A polyester is a polymer formed by a series of esterification reactions between monomers.
Monomers with two functional groups, an –OH (hydroxyl) group and a –COOH (carboxyl) group, form chains by undergoing condensation reactions at both ends.
As each monomer molecule is added to the chain, the condensation reaction produces a small by-product molecule, such as water.
Polyesters can also be formed from two different monomers. One monomer must have two hydroxyl groups (a diol) and the other must have two carboxylic acid groups (a dicarboxylic acid). In this case, the polyester is a copolymer formed with alternating monomers diol and dicarboxylic acid.
Dacron is the brand name for polyethene terephthalate (PET).
It is a condensation copolymer formed by the reaction of ethane-1,2-diol (ethene glycol) and benzene- 1,4-dicarboxylic acid (terephthalic acid). Ester linkages join the monomers together.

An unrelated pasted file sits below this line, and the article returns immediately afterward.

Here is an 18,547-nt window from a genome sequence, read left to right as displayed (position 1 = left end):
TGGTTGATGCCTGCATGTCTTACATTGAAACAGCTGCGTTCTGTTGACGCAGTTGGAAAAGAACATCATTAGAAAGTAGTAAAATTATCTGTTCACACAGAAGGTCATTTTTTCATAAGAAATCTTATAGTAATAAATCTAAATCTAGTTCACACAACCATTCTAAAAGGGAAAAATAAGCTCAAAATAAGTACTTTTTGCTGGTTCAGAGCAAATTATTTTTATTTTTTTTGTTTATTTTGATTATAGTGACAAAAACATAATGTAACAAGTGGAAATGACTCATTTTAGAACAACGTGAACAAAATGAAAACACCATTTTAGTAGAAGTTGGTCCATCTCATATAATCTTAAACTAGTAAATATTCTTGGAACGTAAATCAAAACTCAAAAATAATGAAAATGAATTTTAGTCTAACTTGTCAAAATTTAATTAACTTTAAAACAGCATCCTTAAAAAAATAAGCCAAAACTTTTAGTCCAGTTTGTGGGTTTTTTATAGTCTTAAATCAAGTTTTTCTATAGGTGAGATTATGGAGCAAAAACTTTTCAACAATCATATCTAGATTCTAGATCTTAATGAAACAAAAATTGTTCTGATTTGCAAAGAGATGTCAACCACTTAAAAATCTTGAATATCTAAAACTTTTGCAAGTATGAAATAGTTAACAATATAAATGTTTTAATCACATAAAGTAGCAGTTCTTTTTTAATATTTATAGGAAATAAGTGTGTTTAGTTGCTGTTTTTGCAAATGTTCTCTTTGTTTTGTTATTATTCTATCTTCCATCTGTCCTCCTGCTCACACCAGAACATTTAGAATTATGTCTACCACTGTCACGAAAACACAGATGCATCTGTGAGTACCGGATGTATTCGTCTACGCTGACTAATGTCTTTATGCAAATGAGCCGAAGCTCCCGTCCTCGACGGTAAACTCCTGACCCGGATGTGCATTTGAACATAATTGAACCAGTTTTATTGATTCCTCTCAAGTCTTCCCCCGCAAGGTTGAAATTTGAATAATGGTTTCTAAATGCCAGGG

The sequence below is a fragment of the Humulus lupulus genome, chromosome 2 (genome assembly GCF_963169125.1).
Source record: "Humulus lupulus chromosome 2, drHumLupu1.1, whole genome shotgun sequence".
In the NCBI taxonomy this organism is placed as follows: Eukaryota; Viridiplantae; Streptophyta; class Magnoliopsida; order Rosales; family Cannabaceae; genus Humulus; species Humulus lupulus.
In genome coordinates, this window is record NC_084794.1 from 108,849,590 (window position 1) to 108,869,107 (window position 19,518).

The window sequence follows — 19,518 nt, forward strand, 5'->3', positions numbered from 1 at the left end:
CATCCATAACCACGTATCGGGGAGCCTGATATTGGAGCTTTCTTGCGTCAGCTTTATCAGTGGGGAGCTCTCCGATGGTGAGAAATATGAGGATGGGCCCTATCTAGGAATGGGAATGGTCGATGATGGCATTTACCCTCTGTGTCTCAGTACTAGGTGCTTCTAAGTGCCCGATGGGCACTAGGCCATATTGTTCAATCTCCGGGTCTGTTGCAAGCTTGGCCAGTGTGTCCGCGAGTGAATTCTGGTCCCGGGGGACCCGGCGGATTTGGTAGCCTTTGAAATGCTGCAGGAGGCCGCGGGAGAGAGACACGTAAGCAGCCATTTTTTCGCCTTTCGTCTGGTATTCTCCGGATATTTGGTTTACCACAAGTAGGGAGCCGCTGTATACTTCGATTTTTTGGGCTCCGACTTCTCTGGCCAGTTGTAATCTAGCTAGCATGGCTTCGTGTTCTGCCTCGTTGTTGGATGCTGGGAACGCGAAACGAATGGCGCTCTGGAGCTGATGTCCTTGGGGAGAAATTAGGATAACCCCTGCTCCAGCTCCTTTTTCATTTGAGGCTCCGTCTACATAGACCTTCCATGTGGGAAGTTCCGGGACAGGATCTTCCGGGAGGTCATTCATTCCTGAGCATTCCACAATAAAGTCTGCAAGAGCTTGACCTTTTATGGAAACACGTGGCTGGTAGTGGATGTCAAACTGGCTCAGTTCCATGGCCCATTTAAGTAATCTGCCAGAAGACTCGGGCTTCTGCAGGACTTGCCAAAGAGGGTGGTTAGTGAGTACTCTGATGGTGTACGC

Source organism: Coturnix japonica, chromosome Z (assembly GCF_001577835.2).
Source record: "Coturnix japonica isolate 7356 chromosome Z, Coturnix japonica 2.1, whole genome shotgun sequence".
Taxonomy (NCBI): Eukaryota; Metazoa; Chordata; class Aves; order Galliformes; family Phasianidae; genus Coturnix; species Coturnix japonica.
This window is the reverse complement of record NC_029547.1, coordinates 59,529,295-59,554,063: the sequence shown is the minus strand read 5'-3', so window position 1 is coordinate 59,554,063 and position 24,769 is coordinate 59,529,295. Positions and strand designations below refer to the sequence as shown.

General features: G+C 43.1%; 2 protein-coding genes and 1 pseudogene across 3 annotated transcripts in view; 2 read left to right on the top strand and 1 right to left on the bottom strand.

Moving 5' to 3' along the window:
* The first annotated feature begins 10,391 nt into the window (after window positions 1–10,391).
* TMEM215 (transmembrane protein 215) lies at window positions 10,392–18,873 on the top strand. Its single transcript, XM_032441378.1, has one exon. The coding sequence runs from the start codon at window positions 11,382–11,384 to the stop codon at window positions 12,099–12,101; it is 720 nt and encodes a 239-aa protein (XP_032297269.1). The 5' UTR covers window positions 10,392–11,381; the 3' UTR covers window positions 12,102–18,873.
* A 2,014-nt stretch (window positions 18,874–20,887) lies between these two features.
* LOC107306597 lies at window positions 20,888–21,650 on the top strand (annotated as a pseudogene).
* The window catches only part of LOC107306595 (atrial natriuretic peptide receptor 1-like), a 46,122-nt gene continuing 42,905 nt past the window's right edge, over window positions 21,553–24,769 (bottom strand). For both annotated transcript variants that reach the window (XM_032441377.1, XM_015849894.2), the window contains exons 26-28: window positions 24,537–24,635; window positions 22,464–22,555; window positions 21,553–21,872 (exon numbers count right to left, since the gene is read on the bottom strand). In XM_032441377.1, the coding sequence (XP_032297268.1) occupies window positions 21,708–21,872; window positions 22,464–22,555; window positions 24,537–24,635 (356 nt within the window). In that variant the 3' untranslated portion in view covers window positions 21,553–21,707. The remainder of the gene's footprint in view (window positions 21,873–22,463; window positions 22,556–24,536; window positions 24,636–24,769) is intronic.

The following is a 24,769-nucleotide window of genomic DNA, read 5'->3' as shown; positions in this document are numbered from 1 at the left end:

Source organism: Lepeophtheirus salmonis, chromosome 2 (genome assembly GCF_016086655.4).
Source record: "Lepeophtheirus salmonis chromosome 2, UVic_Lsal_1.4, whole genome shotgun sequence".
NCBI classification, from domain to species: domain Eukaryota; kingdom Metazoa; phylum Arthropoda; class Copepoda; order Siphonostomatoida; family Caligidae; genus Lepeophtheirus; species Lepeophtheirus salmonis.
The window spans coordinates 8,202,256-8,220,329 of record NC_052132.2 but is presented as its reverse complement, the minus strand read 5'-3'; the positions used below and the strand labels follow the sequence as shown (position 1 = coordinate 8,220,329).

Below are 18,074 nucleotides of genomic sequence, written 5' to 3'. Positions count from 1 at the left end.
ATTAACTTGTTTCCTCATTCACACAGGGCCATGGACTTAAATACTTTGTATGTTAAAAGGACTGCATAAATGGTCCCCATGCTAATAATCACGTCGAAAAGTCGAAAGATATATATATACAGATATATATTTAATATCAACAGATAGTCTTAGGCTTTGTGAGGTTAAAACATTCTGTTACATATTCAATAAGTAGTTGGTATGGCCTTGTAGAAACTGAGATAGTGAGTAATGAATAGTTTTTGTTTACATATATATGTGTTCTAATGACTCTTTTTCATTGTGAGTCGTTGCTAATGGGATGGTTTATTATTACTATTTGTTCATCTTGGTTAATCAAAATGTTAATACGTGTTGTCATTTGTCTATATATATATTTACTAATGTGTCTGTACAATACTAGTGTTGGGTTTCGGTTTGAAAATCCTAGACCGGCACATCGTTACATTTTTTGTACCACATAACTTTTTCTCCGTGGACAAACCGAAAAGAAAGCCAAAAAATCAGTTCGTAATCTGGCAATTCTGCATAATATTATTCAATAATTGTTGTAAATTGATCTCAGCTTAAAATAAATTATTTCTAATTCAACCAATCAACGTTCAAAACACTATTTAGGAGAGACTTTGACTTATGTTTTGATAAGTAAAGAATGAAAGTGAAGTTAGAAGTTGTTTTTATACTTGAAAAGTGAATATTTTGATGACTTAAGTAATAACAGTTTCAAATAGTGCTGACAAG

The carboxyl groups allow many hydrogen bonds to form between polymer chains.
Together, these hydrogen bonds make polyamides exceptionally strong. Polyamides are also resistant to damage from insects and heat.
Kevlar is a polyamide used in body armour.
Nylon is a copolymer, with two different types of monomers. One common form of nylon is produced when hexane-1,6- diamine (hexamethylenediamine) and hexanedioyl dichloride (adipoyl chloride) react, resulting in the formation of a C–N bond and a hydrogen chloride molecule.
There are several types of nylon, depending on the particular diamine and dicarboxylic acid or dicarbonyl chloride used.
Polymers and their properties
Articles related to "Organic chemistry":
- Alcohols, Ethers, and Thiols
- Aldehydes and Ketones: the carbonyl functional group, naming, reactions
- Amides. Their naming and properties.
- Amines and Amides
- Carboxylic Acids, Esters, and Fats
- Classification of amines. Their naming and properties. Biogenic amines.
- Classification of hydrocarbons | Aliphatic vs. Aromatic, Saturated vs. Unsaturated hydrocarbons
- Different types of synthetic polymers and their uses | Addition vs. Condensation polymers